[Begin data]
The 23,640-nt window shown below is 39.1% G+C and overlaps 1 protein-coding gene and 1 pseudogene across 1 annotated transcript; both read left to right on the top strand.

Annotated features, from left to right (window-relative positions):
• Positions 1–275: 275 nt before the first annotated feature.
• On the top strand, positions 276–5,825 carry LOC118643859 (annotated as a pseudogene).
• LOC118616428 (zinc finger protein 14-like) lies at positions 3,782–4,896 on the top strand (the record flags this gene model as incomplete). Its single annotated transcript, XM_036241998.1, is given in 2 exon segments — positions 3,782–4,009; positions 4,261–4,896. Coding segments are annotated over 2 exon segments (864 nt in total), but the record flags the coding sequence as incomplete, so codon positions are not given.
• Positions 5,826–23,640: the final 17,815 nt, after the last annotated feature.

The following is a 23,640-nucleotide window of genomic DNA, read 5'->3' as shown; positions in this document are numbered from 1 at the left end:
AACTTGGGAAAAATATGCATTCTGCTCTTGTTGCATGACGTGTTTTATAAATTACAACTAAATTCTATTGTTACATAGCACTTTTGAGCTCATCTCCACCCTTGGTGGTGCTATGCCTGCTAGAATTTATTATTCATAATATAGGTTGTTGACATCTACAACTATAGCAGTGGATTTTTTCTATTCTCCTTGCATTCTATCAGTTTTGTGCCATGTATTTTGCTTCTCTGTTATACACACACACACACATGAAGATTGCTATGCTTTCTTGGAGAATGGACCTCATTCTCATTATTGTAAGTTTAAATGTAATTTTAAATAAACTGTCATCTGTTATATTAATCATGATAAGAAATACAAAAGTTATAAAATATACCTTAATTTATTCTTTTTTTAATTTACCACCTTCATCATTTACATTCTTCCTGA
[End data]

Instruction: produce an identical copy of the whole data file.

The 23,640-nt window shown below is 39.1% G+C and overlaps 1 protein-coding gene and 1 pseudogene across 1 annotated transcript; both read left to right on the top strand.

Annotated features, from left to right (window-relative positions):
• Positions 1–275: 275 nt before the first annotated feature.
• On the top strand, positions 276–5,825 carry LOC118643859 (annotated as a pseudogene).
• LOC118616428 (zinc finger protein 14-like) lies at positions 3,782–4,896 on the top strand (the record flags this gene model as incomplete). Its single annotated transcript, XM_036241998.1, is given in 2 exon segments — positions 3,782–4,009; positions 4,261–4,896. Coding segments are annotated over 2 exon segments (864 nt in total), but the record flags the coding sequence as incomplete, so codon positions are not given.
• Positions 5,826–23,640: the final 17,815 nt, after the last annotated feature.

The following is a 23,640-nucleotide window of genomic DNA, read 5'->3' as shown; positions in this document are numbered from 1 at the left end:
AACTTGGGAAAAATATGCATTCTGCTCTTGTTGCATGACGTGTTTTATAAATTACAACTAAATTCTATTGTTACATAGCACTTTTGAGCTCATCTCCACCCTTGGTGGTGCTATGCCTGCTAGAATTTATTATTCATAATATAGGTTGTTGACATCTACAACTATAGCAGTGGATTTTTTCTATTCTCCTTGCATTCTATCAGTTTTGTGCCATGTATTTTGCTTCTCTGTTATACACACACACACACATGAAGATTGCTATGCTTTCTTGGAGAATGGACCTCATTCTCATTATTGTAAGTTTAAATGTAATTTTAAATAAACTGTCATCTGTTATATTAATCATGATAAGAAATACAAAAGTTATAAAATATACCTTAATTTATTCTTTTTTTAATTTACCACCTTCATCATTTACATTCTTCCTGA